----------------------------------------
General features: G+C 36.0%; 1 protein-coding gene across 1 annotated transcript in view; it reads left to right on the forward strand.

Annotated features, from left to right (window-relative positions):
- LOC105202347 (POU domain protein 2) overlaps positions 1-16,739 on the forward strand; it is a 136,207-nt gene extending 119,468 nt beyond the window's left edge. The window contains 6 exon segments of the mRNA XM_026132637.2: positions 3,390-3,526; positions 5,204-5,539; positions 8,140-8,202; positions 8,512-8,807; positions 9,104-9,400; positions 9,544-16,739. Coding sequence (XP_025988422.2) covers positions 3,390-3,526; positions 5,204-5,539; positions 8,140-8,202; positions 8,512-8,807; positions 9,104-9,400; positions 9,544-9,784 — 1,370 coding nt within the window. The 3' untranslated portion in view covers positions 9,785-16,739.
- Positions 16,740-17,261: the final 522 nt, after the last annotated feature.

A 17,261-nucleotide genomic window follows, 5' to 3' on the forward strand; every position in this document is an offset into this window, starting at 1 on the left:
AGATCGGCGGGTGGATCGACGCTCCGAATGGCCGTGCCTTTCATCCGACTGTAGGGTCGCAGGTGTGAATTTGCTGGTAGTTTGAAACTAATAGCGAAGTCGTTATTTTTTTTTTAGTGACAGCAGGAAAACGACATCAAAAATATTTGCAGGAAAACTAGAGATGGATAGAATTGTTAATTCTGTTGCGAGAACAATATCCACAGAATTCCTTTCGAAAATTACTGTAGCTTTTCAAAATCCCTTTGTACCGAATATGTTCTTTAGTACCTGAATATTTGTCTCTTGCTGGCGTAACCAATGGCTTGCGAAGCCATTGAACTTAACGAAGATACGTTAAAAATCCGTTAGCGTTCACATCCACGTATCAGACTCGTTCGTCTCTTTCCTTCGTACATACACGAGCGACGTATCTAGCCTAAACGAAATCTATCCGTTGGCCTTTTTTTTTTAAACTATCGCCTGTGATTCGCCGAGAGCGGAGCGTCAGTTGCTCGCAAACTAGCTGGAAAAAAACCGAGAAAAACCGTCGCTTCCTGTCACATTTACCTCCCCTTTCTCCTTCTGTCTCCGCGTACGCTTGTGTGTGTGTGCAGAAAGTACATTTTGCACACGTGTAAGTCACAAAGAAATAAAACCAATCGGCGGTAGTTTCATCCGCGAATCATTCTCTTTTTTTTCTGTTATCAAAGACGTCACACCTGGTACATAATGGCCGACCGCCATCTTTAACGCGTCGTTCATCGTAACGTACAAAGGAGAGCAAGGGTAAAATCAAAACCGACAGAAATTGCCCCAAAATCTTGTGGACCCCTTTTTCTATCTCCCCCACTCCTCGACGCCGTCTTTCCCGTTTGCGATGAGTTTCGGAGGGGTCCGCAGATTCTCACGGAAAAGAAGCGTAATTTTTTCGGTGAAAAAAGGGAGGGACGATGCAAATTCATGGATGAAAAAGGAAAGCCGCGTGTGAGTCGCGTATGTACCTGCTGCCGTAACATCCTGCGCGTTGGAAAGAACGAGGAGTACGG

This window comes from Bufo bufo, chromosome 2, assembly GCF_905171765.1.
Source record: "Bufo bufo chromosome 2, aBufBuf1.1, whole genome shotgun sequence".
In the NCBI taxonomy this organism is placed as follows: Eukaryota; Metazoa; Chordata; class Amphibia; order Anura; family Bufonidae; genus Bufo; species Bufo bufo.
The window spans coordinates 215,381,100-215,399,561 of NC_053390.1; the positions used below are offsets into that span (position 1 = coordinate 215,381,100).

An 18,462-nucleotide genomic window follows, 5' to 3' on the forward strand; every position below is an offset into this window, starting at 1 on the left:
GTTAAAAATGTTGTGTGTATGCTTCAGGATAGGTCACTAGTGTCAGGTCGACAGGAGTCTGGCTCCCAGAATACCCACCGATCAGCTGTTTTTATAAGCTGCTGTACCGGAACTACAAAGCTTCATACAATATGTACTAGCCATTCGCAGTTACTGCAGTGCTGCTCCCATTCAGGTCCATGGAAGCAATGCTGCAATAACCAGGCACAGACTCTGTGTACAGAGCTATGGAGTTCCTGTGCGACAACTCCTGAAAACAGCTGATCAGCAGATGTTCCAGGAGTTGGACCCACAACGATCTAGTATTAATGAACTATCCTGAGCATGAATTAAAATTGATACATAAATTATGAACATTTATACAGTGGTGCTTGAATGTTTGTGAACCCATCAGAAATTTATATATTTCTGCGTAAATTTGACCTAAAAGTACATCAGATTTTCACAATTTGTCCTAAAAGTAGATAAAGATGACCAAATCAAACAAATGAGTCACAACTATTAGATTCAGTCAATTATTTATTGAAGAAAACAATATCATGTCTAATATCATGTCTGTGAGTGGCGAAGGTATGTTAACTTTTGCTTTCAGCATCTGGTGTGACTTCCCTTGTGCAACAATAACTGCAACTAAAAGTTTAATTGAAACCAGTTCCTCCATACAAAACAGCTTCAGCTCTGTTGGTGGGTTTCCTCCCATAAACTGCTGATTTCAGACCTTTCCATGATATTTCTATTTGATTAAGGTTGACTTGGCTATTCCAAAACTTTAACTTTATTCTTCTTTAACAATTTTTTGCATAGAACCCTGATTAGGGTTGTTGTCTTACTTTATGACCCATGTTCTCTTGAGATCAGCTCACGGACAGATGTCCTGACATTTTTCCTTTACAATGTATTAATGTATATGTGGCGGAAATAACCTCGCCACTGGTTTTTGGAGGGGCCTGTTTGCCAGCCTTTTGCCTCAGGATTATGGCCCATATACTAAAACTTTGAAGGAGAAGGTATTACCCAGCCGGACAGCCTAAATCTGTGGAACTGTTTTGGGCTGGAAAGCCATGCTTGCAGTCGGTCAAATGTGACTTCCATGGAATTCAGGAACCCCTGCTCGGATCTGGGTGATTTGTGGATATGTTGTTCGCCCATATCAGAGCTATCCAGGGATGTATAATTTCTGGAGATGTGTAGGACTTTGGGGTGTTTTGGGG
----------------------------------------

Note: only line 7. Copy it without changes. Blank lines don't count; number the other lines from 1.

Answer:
This window comes from Bufo bufo, chromosome 2, assembly GCF_905171765.1.